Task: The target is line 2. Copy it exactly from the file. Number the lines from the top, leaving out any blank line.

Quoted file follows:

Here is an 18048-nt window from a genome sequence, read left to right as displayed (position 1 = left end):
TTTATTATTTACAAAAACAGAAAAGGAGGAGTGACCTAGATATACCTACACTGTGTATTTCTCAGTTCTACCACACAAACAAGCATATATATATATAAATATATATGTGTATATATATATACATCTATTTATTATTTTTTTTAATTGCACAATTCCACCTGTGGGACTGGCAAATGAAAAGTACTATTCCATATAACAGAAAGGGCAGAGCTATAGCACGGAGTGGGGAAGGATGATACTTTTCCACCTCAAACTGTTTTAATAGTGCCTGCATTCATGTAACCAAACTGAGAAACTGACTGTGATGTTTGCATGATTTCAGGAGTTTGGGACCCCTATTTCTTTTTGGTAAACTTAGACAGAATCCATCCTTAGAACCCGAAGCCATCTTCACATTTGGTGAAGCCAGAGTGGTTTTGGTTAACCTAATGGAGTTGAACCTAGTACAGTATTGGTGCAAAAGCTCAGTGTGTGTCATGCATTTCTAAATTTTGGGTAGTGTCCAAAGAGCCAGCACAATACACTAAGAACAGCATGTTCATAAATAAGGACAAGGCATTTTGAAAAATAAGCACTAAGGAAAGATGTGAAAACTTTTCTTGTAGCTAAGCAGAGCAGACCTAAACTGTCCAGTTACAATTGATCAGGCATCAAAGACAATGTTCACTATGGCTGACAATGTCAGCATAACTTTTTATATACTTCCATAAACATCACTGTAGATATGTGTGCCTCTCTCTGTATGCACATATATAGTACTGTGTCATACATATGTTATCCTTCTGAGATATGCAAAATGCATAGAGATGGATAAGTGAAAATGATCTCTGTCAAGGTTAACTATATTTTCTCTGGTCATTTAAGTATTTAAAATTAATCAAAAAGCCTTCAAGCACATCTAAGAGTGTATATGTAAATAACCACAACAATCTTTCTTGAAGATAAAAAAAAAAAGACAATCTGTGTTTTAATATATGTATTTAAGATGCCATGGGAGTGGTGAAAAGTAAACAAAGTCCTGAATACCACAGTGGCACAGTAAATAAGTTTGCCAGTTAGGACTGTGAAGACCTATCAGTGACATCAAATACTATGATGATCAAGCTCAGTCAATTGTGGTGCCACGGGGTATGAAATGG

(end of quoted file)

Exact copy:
TTTATTATTTACAAAAACAGAAAAGGAGGAGTGACCTAGATATACCTACACTGTGTATTTCTCAGTTCTACCACACAAACAAGCATATATATATATAAATATATATGTGTATATATATATACATCTATTTATTATTTTTTTTAATTGCACAATTCCACCTGTGGGACTGGCAAATGAAAAGTACTATTCCATATAACAGAAAGGGCAGAGCTATAGCACGGAGTGGGGAAGGATGATACTTTTCCACCTCAAACTGTTTTAATAGTGCCTGCATTCATGTAACCAAACTGAGAAACTGACTGTGATGTTTGCATGATTTCAGGAGTTTGGGACCCCTATTTCTTTTTGGTAAACTTAGACAGAATCCATCCTTAGAACCCGAAGCCATCTTCACATTTGGTGAAGCCAGAGTGGTTTTGGTTAACCTAATGGAGTTGAACCTAGTACAGTATTGGTGCAAAAGCTCAGTGTGTGTCATGCATTTCTAAATTTTGGGTAGTGTCCAAAGAGCCAGCACAATACACTAAGAACAGCATGTTCATAAATAAGGACAAGGCATTTTGAAAAATAAGCACTAAGGAAAGATGTGAAAACTTTTCTTGTAGCTAAGCAGAGCAGACCTAAACTGTCCAGTTACAATTGATCAGGCATCAAAGACAATGTTCACTATGGCTGACAATGTCAGCATAACTTTTTATATACTTCCATAAACATCACTGTAGATATGTGTGCCTCTCTCTGTATGCACATATATAGTACTGTGTCATACATATGTTATCCTTCTGAGATATGCAAAATGCATAGAGATGGATAAGTGAAAATGATCTCTGTCAAGGTTAACTATATTTTCTCTGGTCATTTAAGTATTTAAAATTAATCAAAAAGCCTTCAAGCACATCTAAGAGTGTATATGTAAATAACCACAACAATCTTTCTTGAAGATAAAAAAAAAAAGACAATCTGTGTTTTAATATATGTATTTAAGATGCCATGGGAGTGGTGAAAAGTAAACAAAGTCCTGAATACCACAGTGGCACAGTAAATAAGTTTGCCAGTTAGGACTGTGAAGACCTATCAGTGACATCAAATACTATGATGATCAAGCTCAGTCAATTGTGGTGCCACGGGGTATGAAATGG